YABC: What do you like most about the cover of the book?

Dung Ho, who illustrates the book’s interior art as well as the cover, did such a fantastic job. I absolutely love how she’s caught Harriet’s mischievous expression, as well as Moneypenny the Basset Hound’s mournful eyes. 

 

 

YABC: What’s a book you’ve recently read and loved?

I finally read THE HOUSE IN THE CERULLIAN SEA, and I adored it start to finish. What a creative, warm, wonderful hug of a book.

 

 

YABC:   What’s up next for you?

I’m working on revisions of the second book in the JUST HARRIET series! Each of these books features a gentle mystery in addition to complex, interesting characters. The character stuff comes naturally to me. The mystery writing is more of a challenge! But, as my wonderful editor Jordan Brown points out, if the book doesn’t come out perfectly the first time, it means you’re trying something new, and that’s a good thing.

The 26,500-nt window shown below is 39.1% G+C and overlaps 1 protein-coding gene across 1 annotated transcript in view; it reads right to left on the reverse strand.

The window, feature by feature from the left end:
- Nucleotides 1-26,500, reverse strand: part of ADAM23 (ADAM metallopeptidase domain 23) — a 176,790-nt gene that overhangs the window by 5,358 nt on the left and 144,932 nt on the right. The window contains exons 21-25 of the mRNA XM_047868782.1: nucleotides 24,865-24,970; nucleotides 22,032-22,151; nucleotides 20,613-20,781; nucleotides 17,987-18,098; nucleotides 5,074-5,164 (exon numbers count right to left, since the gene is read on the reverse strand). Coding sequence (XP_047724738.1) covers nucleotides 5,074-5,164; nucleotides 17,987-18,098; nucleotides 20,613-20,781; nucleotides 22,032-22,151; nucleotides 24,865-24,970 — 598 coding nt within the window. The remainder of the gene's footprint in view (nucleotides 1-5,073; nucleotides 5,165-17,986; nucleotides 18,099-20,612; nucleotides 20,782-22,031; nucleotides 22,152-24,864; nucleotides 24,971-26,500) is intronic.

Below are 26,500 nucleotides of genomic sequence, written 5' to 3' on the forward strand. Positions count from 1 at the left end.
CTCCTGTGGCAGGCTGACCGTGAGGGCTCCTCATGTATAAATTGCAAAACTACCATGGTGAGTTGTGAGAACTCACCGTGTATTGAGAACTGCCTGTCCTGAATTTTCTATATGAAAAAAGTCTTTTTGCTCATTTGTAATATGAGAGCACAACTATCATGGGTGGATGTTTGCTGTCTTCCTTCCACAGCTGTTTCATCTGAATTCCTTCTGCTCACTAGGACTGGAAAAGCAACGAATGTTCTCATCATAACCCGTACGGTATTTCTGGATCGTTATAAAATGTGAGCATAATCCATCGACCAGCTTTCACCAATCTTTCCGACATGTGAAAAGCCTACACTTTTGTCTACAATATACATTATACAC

YABC:   What advice do you have for new writers?  

You don’t have to know everything—or even very much—about what your story will be before you start writing. It’s okay to follow just one thing—an interesting “what if” question, a setting that compels you, a character’s voice—and see where it takes you. 

 

 

 Just Harriet

Author: Elana K Arnold

Publisher: Harpercollins Kids

 Publish Date: February 1st, 2022

 

 

 

 

*GIVEAWAY DETAILS* 

 
Three winners will receive a copy of Just Harriet (Elana K. Arnold) ~ (US Only)

 

*Click the Rafflecopter link below to enter the giveaway*

 

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5 thoughts on “Author Chat with Elana K. Arnold (Just Harriet), Plus Giveaway! ~ (US Only)”

  1. Kelly McCreery says:

    This looks like such a wonderfully sweet story and Harriet is adorable! I feel like this generation of kiddos needs their own Ramona and I can’t wait to read Harriets story!

  2. Melanie Bracco says:

    Sounds like a good story, and the cover is super cute!

  3. Danielle Hammelef says:

    The cover is cute and this is high on my must read list.

  4. Brenda T says:

    Loving the cover, need to know more about the suitcase and adorable pets!!

  5. Dan Denman says:

    I like the artwork of the book cover. The story sounds fun and I think I will like the characters.